mix-blend-mode

The mix-blend-mode property defines how an element’s content should blend with its background. This means that any images or text, borders or headings will be influenced by this property. For example:

.blend {
  mix-blend-mode: exclusion;
}

See the Pen mix-blend-mode demo by CSS-Tricks (@css-tricks) on CodePen.

In the example above the content has been modified by the mix-blend-mode so that the colors of the text are excluded from its background. This is just one of many values for this property.

Values

  • initial: the default setting of the property that does not set a blend mode.
  • inherit: an element will inherit the blend mode from its parent element.
  • unset: removes the current blend mode from an element.
  • <blend-mode>: this is the attribute of one of the blend modes beneath:
  • normal: this attribute applies no blending whatsoever.
  • multiply: the element is multiplied by the background and replaces the background color. The resulting color is always as dark as the background.
  • screen: multiplies the background and the content then complements the result. This will result in content which is brighter than the background-color.
  • overlay: multiplies or screens the content depending on the background color. This is the inverse of the hard-light blend mode.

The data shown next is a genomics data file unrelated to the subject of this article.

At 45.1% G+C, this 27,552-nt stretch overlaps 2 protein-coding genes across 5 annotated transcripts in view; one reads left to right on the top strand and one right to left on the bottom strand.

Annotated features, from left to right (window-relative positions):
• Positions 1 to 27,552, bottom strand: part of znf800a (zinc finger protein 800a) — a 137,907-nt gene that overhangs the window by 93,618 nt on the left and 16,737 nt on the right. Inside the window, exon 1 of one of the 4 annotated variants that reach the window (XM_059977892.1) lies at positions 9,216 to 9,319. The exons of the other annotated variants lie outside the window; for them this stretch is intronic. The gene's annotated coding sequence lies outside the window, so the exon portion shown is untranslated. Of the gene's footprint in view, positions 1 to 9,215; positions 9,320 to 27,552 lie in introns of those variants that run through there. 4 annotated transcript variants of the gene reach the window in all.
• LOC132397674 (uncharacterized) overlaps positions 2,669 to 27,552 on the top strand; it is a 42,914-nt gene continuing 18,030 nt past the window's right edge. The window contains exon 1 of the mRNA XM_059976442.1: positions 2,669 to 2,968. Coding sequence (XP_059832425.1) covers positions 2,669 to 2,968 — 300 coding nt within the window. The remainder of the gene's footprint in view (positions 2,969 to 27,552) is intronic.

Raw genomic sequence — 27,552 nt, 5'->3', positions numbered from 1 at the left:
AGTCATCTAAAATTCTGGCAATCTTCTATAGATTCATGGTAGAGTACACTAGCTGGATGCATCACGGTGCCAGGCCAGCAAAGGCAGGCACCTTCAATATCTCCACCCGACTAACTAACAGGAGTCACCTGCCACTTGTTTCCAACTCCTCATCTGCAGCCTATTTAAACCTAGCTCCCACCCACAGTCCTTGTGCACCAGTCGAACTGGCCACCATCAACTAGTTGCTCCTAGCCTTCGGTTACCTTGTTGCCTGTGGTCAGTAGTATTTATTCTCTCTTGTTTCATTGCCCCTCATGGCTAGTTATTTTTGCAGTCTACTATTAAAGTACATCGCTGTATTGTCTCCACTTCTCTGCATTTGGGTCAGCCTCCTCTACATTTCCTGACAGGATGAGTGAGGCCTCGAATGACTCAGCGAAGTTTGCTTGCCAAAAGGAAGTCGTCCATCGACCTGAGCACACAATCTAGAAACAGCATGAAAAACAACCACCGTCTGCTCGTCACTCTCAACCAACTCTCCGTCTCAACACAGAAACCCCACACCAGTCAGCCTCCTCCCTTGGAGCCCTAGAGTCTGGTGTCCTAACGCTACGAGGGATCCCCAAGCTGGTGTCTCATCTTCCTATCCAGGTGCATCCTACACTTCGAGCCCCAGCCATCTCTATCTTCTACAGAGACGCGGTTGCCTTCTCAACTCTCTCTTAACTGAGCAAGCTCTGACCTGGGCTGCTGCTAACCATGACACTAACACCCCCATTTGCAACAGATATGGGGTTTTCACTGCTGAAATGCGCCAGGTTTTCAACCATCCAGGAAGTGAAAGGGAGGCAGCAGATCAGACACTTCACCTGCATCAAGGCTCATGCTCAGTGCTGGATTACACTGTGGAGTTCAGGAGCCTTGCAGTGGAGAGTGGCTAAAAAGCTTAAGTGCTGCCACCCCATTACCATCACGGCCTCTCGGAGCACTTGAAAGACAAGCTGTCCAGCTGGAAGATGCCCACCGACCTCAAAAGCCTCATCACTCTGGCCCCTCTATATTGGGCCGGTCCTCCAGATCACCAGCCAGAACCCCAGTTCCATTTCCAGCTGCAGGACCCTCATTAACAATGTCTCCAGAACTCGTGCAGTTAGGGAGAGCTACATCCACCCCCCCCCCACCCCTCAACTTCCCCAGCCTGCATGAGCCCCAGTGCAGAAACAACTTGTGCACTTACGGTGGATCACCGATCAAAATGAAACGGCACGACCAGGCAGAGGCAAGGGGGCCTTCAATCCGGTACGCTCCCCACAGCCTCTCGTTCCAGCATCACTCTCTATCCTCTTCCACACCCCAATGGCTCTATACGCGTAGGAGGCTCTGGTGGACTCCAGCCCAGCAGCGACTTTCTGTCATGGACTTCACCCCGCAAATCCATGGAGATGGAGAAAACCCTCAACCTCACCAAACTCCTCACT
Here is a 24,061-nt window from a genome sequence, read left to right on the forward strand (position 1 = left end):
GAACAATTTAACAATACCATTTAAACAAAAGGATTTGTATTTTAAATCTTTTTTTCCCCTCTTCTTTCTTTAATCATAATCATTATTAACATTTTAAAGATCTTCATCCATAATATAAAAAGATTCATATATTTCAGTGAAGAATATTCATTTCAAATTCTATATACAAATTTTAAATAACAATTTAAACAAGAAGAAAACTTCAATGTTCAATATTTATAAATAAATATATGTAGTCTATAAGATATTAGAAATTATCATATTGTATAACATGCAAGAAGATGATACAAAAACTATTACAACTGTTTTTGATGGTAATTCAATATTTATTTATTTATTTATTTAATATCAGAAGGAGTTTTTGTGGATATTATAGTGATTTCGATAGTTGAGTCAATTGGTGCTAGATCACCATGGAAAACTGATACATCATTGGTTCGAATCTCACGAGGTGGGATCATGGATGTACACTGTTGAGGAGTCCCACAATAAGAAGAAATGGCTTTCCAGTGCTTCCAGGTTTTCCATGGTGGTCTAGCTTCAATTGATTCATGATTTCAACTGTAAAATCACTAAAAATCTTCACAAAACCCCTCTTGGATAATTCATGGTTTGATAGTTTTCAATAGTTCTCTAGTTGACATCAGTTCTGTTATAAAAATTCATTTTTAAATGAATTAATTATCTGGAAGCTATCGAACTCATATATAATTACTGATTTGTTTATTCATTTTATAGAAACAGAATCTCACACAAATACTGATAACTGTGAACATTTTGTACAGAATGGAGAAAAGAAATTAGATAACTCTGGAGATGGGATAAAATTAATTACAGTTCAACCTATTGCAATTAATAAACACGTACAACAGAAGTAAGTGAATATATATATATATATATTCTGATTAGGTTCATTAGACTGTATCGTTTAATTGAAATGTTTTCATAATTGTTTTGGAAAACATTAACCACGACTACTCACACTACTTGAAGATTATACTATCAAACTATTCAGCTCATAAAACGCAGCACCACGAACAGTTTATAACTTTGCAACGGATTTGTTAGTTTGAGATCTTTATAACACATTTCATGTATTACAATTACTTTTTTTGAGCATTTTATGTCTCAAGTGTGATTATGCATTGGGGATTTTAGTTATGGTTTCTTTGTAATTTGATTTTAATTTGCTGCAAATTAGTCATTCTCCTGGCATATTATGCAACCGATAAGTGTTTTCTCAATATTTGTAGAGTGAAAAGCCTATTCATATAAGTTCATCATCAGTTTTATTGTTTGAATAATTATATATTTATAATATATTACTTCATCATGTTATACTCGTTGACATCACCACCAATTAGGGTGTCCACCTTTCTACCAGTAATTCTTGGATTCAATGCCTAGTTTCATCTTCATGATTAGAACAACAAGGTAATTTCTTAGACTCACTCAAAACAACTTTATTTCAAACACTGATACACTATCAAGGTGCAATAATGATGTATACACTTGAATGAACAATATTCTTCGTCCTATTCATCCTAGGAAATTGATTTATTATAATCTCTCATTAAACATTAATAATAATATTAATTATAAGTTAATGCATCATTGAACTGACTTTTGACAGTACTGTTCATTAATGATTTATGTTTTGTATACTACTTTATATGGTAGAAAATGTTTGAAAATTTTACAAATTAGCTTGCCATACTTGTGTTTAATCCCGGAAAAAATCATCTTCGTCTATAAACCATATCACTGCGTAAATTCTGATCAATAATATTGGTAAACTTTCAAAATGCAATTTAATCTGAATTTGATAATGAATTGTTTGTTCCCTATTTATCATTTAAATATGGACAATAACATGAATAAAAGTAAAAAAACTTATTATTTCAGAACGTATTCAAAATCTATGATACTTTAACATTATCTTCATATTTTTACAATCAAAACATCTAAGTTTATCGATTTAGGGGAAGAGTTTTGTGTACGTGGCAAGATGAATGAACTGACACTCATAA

• darken: the background is replaced with the content where the content is darker, otherwise it is left as it was.
  • lighten: the background is replaced with the content where the content is lighter.
  • color-dodge: this attribute brightens the background color to reflect the color of the content.
  • color-burn: this darkens the background to reflect the content’s natural color.
  • hard-light: depending on the color of the content this attribute will screen or multiply it.
  • soft-light: depending on the color of the content this will darken or lighten it.
  • difference: this subtracts the darker of the two colors from the lightest color.
  • exclusion: similar to difference but with lower contrast.
  • hue: creates a color with the hue of the content combined with the saturation and luminosity of the background.
  • saturation: creates a color with saturation of the content combined with the hue and luminosity of the background.
  • color: creates a color with the hue and saturation of the content and the luminosity of the background.
  • luminosity: creates a color with the luminosity of the content and the hue and saturation of the background. This is the inverse of the color attribute.

It’s worth noting that setting a blend mode other than normal will generate a new stacking context which must then be blended with the stacking context that contains the element.

The effect of these values are shown in the demo below:

See the Pen mix-blend-mode by CSS-Tricks (@css-tricks) on CodePen.

Related properties

More information

Browser Support

Chrome Safari Firefox Opera IE Android iOS
41+ 7.1 + * 35+ None None None 8.1+ *

* Safari and iOS Safari do not currently support the hue, saturation, color and luminosity values

Comments

  1. User Avatar
    Patrick D
    Permalink to comment#

    So I’m guessing this is insurmountable, like inherited opacity, but has anyone found a way to apply a mix-blend-mode to a container, then NOT apply the effect to it’s children? (for ex. mix-blending a div’s colored background to multiply the content beneath while keeping the text within the div opaque). I’ve been fiddling with mix-blend-mode: unset; for the child elements but no luck yet.